Updated: Sep 13
Eye Movement Desensitization and Reprocessing (EMDR)
How does EMDR better your mental health?
Eye Movement Desensitization and Reprocessing (EMDR) is one type of therapy that is used for people who have experienced trauma in their life. Remember the definition of trauma is defined as an event that has occurred outside the range of our human experiences that has caused us distress
So what is EMDR and how does it work?
First of all, let me tell you how it came about. Back in the late 1980s, Francine Shapiro was out walking one day and was thinking about a distressing event that had recently occurred in her life. Francine noticed that as she continued walking, the distressing event became less intense and she was able to sit with the emotions, feelings, and negative beliefs that came up without too much trouble. Francine began to ask herself “what had I been doing prior to help reduce the intensity of the recent disturbing event?” Francine Shapiro noticed that as she was walking and thinking about the event, her eyes had been moving back and forth. Upon further investigation, Francine Shapiro realized that she had been able to mimic REM sleep.
REM sleep is a part of the sleep where people process the events of the day and where the brain files these memories so that we have the memory but it is not something that we think about all of the time. When we experience trauma, the brain has a difficult time processing the event in REM sleep and the experience becomes stuck causing us to be triggered at any moment. During the process of EMDR, the therapist will target the traumatic memory to help the brain process and eventually store the memory without it causing intense emotions.
So what actually occurs during a therapy session using EMDR?
Most clients come into therapy because something is not going well in their life, it could be a relationship, work, or how they feel about themselves. What the clinician will do is explore with the client a negative belief about themselves. Once a negative belief has been established the clinician will ask the client how that negative belief makes them feel, what physical sensations they experience and where they feel it in their body. With some exploring, the client will be able to locate an earlier memory with the same negative belief, emotions, physical sensations and an image or memory about the earlier trauma.
For example, you may come into therapy and explain to the therapist that every time you are in a relationship you have a fear that they are going to leave you. You have no clue why you feel that way, but it evokes a feeling of anxiety and fearfulness. You explain that your negative belief is "I am not safe". With the help of the therapist, you manage to identify a time when you were at the fair with your parents and ended up getting lost. At the time your parents had not realized that you were lost and you are left frantically searching for them. It could have been a couple of minutes or longer, but as you continue searching for them you start to experience fear and anxiety, with the symptoms of shaking, increased heartbeat, nausea, crying and a fear of “I am not safe” and the image of your alone standing next to the Ferris Wheel. The therapist will ask you “when you think of that image on a scale of 0 - 10 with 10 being the most disturbing, what is your level of disturbance?” You shout out “10” and that is how the therapist will be able to measure your levels as they start to decrease.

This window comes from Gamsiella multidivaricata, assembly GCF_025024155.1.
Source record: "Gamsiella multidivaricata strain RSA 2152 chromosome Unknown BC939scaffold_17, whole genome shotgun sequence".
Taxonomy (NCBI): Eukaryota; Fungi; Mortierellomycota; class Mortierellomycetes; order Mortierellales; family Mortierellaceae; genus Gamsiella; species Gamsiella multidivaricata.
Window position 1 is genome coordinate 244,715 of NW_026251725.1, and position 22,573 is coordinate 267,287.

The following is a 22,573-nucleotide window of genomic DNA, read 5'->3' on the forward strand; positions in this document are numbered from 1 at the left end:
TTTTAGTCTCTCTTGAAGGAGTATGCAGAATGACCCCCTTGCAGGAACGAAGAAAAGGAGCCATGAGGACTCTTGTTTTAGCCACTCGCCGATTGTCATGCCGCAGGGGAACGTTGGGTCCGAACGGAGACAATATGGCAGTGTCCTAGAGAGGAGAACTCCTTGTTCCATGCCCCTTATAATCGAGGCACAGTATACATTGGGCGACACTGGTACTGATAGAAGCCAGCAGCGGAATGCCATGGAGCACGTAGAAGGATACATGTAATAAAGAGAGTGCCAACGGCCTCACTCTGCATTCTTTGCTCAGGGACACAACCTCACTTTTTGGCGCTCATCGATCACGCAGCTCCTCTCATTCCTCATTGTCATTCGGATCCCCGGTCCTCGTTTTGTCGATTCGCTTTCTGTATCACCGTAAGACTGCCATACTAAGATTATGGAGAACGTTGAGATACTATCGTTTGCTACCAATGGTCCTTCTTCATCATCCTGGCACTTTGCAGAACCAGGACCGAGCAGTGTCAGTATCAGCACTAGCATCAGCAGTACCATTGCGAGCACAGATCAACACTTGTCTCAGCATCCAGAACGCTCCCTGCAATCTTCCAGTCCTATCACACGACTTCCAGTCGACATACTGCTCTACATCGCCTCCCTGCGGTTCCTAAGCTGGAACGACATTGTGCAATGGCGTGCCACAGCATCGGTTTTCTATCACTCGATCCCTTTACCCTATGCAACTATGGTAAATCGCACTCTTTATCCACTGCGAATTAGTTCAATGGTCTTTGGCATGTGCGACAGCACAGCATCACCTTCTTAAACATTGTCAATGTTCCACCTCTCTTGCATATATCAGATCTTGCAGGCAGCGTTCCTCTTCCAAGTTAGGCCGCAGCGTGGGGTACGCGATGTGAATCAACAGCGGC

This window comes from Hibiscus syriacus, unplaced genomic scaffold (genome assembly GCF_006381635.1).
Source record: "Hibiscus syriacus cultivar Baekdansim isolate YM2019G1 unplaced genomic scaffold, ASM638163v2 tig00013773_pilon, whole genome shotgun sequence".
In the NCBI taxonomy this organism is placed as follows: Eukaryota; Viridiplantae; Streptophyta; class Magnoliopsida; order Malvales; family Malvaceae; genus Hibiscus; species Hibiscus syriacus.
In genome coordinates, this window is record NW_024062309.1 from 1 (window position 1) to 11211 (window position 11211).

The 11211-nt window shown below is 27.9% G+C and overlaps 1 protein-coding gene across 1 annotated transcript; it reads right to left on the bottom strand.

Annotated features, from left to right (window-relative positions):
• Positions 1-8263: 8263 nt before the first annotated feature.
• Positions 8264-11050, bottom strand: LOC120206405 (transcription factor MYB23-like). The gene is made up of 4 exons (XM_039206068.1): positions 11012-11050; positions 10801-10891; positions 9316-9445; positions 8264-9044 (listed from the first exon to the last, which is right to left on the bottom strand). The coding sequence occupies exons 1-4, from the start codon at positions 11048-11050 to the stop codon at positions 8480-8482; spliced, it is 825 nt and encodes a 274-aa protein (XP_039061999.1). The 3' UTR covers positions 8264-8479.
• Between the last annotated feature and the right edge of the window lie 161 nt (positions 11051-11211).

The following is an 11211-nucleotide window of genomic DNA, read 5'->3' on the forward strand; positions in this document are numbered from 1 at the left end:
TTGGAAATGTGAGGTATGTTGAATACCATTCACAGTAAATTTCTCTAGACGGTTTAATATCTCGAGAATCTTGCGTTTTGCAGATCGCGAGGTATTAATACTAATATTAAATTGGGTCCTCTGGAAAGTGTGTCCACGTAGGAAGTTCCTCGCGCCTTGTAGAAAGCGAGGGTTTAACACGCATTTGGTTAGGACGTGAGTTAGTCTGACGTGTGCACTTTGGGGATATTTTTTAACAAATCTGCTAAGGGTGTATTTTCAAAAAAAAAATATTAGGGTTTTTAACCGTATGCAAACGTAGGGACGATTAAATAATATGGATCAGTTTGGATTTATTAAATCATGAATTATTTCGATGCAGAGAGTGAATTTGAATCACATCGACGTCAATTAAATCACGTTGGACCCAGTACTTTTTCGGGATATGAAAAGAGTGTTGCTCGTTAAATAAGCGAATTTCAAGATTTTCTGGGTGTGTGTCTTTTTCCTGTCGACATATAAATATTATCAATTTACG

The therapist will then ask you to think back to that time you were lost at the fair with all of the physical sensations, the fear and anxiety, the image of you standing at the Ferris Wheel, and the negative belief that “I am not safe”. With the help of your brain, you will start to process the events as they unfold in your mind. The therapist will be quiet during this process, checking in every 45-60 seconds to find out your thoughts and will direct you accordingly so that you are able to process the event in its entirety.
Believe it or not, over time the emotions, physical sensations, image and negative belief will start to decrease to a level that no longer bothers you to think about the event at the fair, and a new belief about the situation will be installed. The new belief will be "I am safe". The therapist will then go on to target any other recent events that have occurred in your life with the same negative belief, image, emotions and physical sensations and eventually install the positive belief "I am safe".
As you go through this process, the issue that you first came into therapy for, will no longer be an issue because you were able to process the event at the fair and any subsequent issues, leaving you free to enjoy your relationships.